Two T.V. screens lay nearby, on the floor in opposite corners. The screens displayed a pair of hands moving in unison, the movements were contracting and releasing in rhythm, as if in sync with the breath. The artist Catarina Araújo had created ordered movement, the hands washed out in blue and surrounded by black. It felt strong and controlled. Another screen mounted on the wall showed a full body moving, remembering her work now this video portrayed this body moving more freely. The video was inverted, the body creating a full circle in parts. There was a triangle tattoo on the back, mimicking the triangle motifs of the prints and paper sculptures that interacted with the video pieces. The strong lines of both the images and sculptures felt important, clean, as if distilled from the rest of the environment.
A natural form; a sculpture, was encroaching on the space, freeing itself from the sculpture that was presented on paper hanging from the wall. This sculpture by Ida Mitrani consisted of strips of discarded plastic, pods from coffee machines, moss and grass, looking like a morphed and hybrid hedgerow. It is presented as organic matter, similar to the organic digital prints on the wall. The manipulated images of organisms were quiet in their tone, fleshy in colour, but unassuming against the white of the paper and walls.
I moved to a separate room of the exhibition, viewing Seán Daly’s work. He had created circular balls of earth that were satisfying to look at, in both their soft roundness and their size. Several of these objects were placed on a wooden table on top of graph paper. I wasn’t sure if the single drawn line depicted a graph or a map, maybe of a coast, maybe the origin of the man made manipulated mud. Above this was a large photograph depicting in detail one of these objects, exploring the objects planet like textures, ones the eye couldn’t perceive in such detail. Contrasting this image was a series of photographs showing the process of their creation, ending with their destruction. Underneath this lay the raw materials of clay, water and sharp fragments of one of the broken objects. Another one of these earth balls lay on the shelf, its outer layer cracked and breaking down already. It is perfection breaking down.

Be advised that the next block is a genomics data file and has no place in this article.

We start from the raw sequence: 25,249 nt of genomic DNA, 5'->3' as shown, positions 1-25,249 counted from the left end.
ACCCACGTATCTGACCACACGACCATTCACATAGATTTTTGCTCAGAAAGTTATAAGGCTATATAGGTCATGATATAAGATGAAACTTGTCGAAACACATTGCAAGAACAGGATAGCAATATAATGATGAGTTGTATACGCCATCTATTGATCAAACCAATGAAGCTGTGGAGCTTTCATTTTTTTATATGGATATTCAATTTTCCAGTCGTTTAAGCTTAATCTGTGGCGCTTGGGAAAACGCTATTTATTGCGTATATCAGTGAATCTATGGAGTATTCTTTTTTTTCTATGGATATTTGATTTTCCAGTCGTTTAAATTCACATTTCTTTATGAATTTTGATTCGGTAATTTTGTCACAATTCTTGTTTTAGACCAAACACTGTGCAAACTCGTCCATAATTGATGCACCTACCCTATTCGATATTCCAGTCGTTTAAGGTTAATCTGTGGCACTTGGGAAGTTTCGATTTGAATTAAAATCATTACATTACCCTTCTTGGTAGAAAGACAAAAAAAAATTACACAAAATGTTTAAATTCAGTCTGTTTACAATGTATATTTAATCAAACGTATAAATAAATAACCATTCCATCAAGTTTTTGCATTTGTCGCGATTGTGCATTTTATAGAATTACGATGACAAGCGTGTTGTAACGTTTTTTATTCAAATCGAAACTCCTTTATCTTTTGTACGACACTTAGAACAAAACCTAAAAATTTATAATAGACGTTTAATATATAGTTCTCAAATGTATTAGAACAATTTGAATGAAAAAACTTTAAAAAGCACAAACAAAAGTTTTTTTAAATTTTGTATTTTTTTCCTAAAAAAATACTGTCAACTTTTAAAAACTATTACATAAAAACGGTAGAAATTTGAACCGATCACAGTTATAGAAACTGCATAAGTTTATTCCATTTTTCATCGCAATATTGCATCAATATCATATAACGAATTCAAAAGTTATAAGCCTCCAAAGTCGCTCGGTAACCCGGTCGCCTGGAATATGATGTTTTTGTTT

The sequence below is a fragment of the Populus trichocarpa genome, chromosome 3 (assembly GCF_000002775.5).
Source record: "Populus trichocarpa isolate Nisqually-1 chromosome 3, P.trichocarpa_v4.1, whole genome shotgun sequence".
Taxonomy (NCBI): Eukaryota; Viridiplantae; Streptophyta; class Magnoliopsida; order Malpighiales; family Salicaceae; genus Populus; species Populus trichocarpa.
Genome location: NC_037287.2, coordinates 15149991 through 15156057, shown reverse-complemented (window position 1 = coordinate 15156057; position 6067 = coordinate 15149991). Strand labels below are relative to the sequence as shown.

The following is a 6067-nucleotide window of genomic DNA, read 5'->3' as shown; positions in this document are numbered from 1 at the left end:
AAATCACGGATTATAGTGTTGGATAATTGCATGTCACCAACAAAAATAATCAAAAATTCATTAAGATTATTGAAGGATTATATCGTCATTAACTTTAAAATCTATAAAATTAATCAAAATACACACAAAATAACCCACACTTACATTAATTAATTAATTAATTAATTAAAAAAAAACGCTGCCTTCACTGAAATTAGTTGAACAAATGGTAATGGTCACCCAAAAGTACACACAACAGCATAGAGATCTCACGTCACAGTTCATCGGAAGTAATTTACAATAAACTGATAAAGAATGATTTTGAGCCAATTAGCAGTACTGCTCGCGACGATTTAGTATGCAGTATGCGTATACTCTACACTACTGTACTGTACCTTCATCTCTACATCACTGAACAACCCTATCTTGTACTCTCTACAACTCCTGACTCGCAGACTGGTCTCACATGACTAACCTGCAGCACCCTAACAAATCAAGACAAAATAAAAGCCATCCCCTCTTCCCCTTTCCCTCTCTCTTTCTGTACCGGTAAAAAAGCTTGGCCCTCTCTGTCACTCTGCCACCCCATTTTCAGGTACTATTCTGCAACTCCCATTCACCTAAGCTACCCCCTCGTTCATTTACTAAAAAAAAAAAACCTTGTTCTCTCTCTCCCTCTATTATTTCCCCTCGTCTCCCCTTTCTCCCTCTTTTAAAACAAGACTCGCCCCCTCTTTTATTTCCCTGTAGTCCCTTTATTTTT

In this new room a sculpture of soft pink foam stood, in the shape of a chair. It stood solidly on four legs, shaking timidly like jelly each time the fan blew in its direction. Inguna Mainule had created softness in familiar domestic forms and packaged a ton of clothes in 3 vacuum packed bags that just stood solid in its compaction. The softness of these domestic forms translated onto a large painting of a section of ceiling, nearly all in white, depicting the molding of a ceiling and the light shadow of a ceiling light. The paint reveals a darkness underneath, the rush of paint revealing a depth. A soft, pink painting was mounted on a wall nearby, a pendulum hanging from the base, moving like a grandfather clock.
Deirdre Breen’s sculpture interrupts the middle of this space. Black lines entwine in on themselves, creating circles, with the metal rods forming shapes out of the space. The circles hold strong pink forms, solid, cube-like and also soft looking. Like large sponges squelched and tied in knots together, they are stuck on the metal rods like a human sized bangle bracelet. A vibrant blue partner to the pink sculpture hides in the corner, rodless. Another black metal rod cuts through the space, yearning from the floor up towards the ceiling, held down by another strange soft pink sculpture. It sweeps up like a music note, a strange crochet. This work shares its space with Inguna Mainule’s work, the similarity of colours forms a colour motif for the show and further unites the exhibition.